“They might not like it,” Drewes says, but they could live in the condo “until the market rebounds, assuming that it will.”

Huss and her fiancé have a dog, and the house has a backyard that’s suitable for the dog. The second-floor condo unit lacks the backyard. And the condo has about 1,100 square feet, whereas the house has about 1,800 square feet.

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‘Contract for deed’

Contract for deed

She could sell the condo in a “contract for deed” arrangement.

A contract for deed is a seller-financed transaction. The buyer agrees to make monthly payments for an agreed-upon period — often, three or five years. At the end of that period, the buyer has to pay off the remainder of the home’s price in a lump sum. The plan would be for the buyer to finance this balloon payment with a mortgage.

A contract for deed looks like a rent-to-own arrangement, but it’s not, Drewes says. Done properly, it is a genuine sale. Unfortunately for Huss, a contract for deed would probably delay financial pain instead of preventing it, because the sale price would be unlikely to cover the amount owed.

A contract for deed requires the lender’s consent, and buyer and seller should be represented by attorneys.

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Defy the board

Defy the board

She could defy the condo board and rent the unit to a tenant.

“This is not a recommendation,” Drewes says. “Some people go ahead and try to stick in an unauthorized renter.” These owners run the risk of incurring daily or monthly fines from the condo association. And the condo might have rules allowing it to evict the tenant.

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Hardship exemption

Hardship exemption

She could ask the condo board to let her rent out the unit under a hardship exemption to the rental cap.

The condo association’s rulebook, called “the declarations” (in other states, the rules might be known as “the conditions, covenants and restrictions,” or CC&Rs), allows owners to rent out their units in certain “special circumstances,” such as military deployment or job relocation. Board members have told Huss that she doesn’t fit these special circumstances.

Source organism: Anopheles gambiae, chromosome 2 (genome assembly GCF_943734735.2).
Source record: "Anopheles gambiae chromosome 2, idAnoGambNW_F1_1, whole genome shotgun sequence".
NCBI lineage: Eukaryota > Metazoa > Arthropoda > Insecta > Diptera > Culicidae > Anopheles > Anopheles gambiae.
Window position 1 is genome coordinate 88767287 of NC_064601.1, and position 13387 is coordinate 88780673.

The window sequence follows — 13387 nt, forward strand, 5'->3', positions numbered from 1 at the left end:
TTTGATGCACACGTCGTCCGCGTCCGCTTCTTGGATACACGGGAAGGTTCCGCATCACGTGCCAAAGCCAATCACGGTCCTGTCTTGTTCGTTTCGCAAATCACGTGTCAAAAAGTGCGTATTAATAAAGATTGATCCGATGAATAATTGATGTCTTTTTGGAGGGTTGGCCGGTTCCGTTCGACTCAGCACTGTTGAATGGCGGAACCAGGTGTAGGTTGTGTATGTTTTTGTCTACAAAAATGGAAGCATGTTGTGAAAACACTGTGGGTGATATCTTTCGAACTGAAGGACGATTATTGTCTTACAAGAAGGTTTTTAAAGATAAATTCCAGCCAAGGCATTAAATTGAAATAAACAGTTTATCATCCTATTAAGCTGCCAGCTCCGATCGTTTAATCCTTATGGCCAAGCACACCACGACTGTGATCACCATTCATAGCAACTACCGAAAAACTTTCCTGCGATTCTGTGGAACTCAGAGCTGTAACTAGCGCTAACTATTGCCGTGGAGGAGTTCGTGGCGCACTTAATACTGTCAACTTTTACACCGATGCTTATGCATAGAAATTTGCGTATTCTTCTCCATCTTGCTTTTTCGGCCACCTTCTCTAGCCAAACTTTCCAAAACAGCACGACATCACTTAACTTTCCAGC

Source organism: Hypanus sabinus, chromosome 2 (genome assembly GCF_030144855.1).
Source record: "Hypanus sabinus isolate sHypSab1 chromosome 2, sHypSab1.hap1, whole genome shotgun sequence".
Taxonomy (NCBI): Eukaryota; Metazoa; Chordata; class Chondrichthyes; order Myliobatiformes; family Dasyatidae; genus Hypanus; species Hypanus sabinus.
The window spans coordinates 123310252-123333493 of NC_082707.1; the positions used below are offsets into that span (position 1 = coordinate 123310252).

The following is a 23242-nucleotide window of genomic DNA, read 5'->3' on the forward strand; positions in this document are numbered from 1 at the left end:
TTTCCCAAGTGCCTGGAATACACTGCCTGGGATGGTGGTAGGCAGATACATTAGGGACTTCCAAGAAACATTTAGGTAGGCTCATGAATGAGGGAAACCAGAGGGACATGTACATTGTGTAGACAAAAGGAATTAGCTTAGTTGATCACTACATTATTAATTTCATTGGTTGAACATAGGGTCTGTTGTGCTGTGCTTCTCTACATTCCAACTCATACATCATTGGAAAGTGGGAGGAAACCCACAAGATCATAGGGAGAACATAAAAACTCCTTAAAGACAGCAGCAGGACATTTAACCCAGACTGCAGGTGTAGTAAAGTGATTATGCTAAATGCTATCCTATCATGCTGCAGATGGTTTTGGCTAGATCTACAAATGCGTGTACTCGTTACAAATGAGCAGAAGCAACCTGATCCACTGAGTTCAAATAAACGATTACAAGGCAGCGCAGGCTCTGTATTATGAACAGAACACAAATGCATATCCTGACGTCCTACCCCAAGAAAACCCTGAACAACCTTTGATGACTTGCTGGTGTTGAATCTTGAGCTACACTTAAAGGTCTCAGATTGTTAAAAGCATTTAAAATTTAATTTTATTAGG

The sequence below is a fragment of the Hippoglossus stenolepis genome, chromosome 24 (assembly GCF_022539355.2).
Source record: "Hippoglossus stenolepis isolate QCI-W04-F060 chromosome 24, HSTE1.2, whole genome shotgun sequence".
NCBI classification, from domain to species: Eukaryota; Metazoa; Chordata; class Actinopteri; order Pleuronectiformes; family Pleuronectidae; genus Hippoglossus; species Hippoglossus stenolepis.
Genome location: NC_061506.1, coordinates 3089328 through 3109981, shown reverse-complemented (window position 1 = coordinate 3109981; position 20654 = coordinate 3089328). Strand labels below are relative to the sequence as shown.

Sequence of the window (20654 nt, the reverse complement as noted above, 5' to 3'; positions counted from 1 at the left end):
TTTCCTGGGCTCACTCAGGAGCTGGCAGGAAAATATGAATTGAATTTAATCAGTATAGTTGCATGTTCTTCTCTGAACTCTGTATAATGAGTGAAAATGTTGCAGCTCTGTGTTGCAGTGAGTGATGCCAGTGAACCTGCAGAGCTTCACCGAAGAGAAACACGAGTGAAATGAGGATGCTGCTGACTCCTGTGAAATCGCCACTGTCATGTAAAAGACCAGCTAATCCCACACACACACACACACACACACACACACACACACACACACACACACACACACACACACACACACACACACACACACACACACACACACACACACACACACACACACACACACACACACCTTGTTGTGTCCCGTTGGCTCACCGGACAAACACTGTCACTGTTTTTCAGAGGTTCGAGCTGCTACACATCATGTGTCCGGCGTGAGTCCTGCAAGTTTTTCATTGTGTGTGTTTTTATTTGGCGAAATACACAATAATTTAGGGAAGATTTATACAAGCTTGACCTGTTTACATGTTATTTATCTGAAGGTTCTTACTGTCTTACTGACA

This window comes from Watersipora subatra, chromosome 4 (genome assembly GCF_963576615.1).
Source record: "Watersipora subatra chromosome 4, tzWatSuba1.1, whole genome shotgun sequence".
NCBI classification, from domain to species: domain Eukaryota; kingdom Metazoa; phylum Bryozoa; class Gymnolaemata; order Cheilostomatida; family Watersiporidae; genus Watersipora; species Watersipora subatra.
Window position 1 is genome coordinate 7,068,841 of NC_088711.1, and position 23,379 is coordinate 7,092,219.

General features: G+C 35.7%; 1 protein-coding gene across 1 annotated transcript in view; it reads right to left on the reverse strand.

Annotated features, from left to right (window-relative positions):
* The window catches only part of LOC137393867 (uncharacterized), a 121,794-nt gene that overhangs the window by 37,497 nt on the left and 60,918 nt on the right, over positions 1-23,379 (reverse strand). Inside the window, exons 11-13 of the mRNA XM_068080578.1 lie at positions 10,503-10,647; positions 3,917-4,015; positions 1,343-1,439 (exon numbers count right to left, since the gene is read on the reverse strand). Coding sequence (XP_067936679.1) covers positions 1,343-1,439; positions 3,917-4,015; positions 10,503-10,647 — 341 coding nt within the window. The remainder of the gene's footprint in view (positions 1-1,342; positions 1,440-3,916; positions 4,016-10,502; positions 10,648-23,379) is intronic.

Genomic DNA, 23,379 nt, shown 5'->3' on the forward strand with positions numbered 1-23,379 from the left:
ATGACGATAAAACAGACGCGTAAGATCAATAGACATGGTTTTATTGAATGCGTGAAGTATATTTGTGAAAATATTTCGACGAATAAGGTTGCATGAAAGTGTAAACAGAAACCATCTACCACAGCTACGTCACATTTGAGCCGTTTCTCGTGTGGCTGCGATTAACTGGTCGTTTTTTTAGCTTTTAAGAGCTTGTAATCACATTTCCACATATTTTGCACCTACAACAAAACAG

She could formally apply for the hardship exemption, anyway. It might help her cause if she has evidence that she’s being treated unequally: for example, if the condo board has turned a blind eye to an unauthorized renter, or has dispensed a hardship exemption that wasn’t strictly by the book.

Condos and co-ops limit rentals for various reasons. A frequent reason is that lenders won’t approve mortgages in buildings with a lot of rentals. But lenders also avoid lending in buildings with a lot of foreclosures. There are so many foreclosures in Huss’s building that the rental cap is irrelevant right now.

“In this economic condition, you would think they would be willing to make some sort of exception, especially because it ultimately doesn’t affect them at all,” Huss says.

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Call a lawyer

Call a lawyer

She could sic her attorney on the condo board.

Huss is in Minneapolis, and Garfinkel is a lawyer in New York City, where people are believed to be more confrontational. And Garfinkel has some provocative advice. “In New York, maybe it would be worth a phone call to the association to talk about her right to sublet,” he says. “She could say, ‘Look, if you don’t (allow me to sublet), then I’m going to stop paying — and, by the way, I have another place to go and I’m going to walk away.’ She probably doesn’t want to threaten that, but maybe that gets their attention to see if they could let her sublet the property.”

If that’s not in-your-face enough, Garfinkel has another suggestion — one he says should not be done without the guidance of an attorney. “I might consider not paying for a month or two,” he says, “just to get their attention.” She could pay her mortgage, but not the condo dues. “The last thing a community like that needs is another person who is in foreclosure and who is behind on their payments.”

Garfinkel adds: “There are 12 units in foreclosure. If they’re going to insist on going down this road, then there’s a good chance that she’s going to stop making payments, and there will be a 13th foreclosure. Right now she’s a model citizen. It’s almost like she’s being penalized for being a model citizen.”

In an interview, Huss doesn’t come across as someone who would feel comfortable delivering an ultimatum to the condo board. That’s what lawyers are for, Drewes and Garfinkel say.

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Additional resources

Additional resources

If you’ve got a housing dilemma, these tools and additional stories may help you solve the problem.